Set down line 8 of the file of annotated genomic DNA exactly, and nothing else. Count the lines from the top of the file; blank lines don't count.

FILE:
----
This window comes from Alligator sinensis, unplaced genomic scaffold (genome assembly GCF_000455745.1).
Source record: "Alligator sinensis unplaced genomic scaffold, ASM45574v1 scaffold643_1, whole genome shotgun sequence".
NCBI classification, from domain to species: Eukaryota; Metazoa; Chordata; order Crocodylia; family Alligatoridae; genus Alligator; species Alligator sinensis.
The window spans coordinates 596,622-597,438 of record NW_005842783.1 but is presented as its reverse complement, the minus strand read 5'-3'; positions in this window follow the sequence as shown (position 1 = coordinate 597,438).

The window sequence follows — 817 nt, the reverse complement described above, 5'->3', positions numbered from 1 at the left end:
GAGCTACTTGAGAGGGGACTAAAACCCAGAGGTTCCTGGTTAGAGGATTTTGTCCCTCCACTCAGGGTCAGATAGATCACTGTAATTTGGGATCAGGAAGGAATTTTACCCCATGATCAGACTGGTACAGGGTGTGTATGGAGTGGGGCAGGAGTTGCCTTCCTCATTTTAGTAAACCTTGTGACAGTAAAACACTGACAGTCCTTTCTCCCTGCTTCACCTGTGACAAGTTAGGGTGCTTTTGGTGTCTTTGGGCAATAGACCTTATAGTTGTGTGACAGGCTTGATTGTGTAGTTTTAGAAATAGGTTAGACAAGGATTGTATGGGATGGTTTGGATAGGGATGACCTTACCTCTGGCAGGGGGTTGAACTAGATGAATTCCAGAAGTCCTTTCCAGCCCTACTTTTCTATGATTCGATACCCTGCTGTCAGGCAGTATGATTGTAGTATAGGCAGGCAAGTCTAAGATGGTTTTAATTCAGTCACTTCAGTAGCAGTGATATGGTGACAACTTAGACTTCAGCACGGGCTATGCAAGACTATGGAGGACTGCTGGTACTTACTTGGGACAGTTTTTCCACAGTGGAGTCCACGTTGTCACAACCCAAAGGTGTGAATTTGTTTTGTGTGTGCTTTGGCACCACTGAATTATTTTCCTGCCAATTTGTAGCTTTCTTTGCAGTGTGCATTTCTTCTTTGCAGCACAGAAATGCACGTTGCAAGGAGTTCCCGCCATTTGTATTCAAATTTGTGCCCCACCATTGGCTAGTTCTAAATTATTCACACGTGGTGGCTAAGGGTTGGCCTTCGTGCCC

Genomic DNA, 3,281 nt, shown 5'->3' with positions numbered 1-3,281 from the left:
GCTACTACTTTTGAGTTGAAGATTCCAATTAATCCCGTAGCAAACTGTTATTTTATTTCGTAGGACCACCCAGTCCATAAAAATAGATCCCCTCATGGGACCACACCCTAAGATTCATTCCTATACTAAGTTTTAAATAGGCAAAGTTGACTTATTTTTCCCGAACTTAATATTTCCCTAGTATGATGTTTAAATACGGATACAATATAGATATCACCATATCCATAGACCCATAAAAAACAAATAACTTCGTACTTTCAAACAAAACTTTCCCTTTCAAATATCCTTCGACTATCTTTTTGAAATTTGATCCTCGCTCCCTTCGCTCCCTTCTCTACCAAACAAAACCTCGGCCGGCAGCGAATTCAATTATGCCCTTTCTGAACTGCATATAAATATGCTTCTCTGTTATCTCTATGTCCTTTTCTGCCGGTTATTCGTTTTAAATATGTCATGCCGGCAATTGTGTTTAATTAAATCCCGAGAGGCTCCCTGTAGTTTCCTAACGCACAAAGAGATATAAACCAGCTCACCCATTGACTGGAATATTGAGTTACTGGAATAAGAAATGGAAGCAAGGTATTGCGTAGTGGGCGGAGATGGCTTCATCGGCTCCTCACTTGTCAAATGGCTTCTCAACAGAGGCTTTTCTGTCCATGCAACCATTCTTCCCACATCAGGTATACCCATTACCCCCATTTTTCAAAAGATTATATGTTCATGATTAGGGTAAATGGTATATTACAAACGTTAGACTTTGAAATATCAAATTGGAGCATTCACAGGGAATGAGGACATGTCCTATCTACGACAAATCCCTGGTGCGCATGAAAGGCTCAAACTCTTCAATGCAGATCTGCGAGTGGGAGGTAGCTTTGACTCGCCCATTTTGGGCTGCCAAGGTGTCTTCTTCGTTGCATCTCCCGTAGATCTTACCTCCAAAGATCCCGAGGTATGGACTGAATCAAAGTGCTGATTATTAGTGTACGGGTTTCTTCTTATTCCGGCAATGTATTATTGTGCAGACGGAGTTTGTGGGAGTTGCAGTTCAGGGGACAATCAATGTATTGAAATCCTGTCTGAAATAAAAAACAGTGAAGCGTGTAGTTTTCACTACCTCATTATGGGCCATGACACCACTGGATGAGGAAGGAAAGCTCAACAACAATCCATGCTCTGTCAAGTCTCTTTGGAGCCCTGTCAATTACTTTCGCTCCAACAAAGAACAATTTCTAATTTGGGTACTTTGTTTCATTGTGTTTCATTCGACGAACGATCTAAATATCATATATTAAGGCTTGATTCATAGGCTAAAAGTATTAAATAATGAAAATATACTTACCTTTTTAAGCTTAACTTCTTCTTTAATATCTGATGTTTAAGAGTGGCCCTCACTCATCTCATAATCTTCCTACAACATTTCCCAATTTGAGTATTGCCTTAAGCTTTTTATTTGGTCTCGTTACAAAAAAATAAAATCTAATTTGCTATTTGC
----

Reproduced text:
GCTACTACTTTTGAGTTGAAGATTCCAATTAATCCCGTAGCAAACTGTTATTTTATTTCGTAGGACCACCCAGTCCATAAAAATAGATCCCCTCATGGGACCACACCCTAAGATTCATTCCTATACTAAGTTTTAAATAGGCAAAGTTGACTTATTTTTCCCGAACTTAATATTTCCCTAGTATGATGTTTAAATACGGATACAATATAGATATCACCATATCCATAGACCCATAAAAAACAAATAACTTCGTACTTTCAAACAAAACTTTCCCTTTCAAATATCCTTCGACTATCTTTTTGAAATTTGATCCTCGCTCCCTTCGCTCCCTTCTCTACCAAACAAAACCTCGGCCGGCAGCGAATTCAATTATGCCCTTTCTGAACTGCATATAAATATGCTTCTCTGTTATCTCTATGTCCTTTTCTGCCGGTTATTCGTTTTAAATATGTCATGCCGGCAATTGTGTTTAATTAAATCCCGAGAGGCTCCCTGTAGTTTCCTAACGCACAAAGAGATATAAACCAGCTCACCCATTGACTGGAATATTGAGTTACTGGAATAAGAAATGGAAGCAAGGTATTGCGTAGTGGGCGGAGATGGCTTCATCGGCTCCTCACTTGTCAAATGGCTTCTCAACAGAGGCTTTTCTGTCCATGCAACCATTCTTCCCACATCAGGTATACCCATTACCCCCATTTTTCAAAAGATTATATGTTCATGATTAGGGTAAATGGTATATTACAAACGTTAGACTTTGAAATATCAAATTGGAGCATTCACAGGGAATGAGGACATGTCCTATCTACGACAAATCCCTGGTGCGCATGAAAGGCTCAAACTCTTCAATGCAGATCTGCGAGTGGGAGGTAGCTTTGACTCGCCCATTTTGGGCTGCCAAGGTGTCTTCTTCGTTGCATCTCCCGTAGATCTTACCTCCAAAGATCCCGAGGTATGGACTGAATCAAAGTGCTGATTATTAGTGTACGGGTTTCTTCTTATTCCGGCAATGTATTATTGTGCAGACGGAGTTTGTGGGAGTTGCAGTTCAGGGGACAATCAATGTATTGAAATCCTGTCTGAAATAAAAAACAGTGAAGCGTGTAGTTTTCACTACCTCATTATGGGCCATGACACCACTGGATGAGGAAGGAAAGCTCAACAACAATCCATGCTCTGTCAAGTCTCTTTGGAGCCCTGTCAATTACTTTCGCTCCAACAAAGAACAATTTCTAATTTGGGTACTTTGTTTCATTGTGTTTCATTCGACGAACGATCTAAATATCATATATTAAGGCTTGATTCATAGGCTAAAAGTATTAAATAATGAAAATATACTTACCTTTTTAAGCTTAACTTCTTCTTTAATATCTGATGTTTAAGAGTGGCCCTCACTCATCTCATAATCTTCCTACAACATTTCCCAATTTGAGTATTGCCTTAAGCTTTTTATTTGGTCTCGTTACAAAAAAATAAAATCTAATTTGCTATTTGC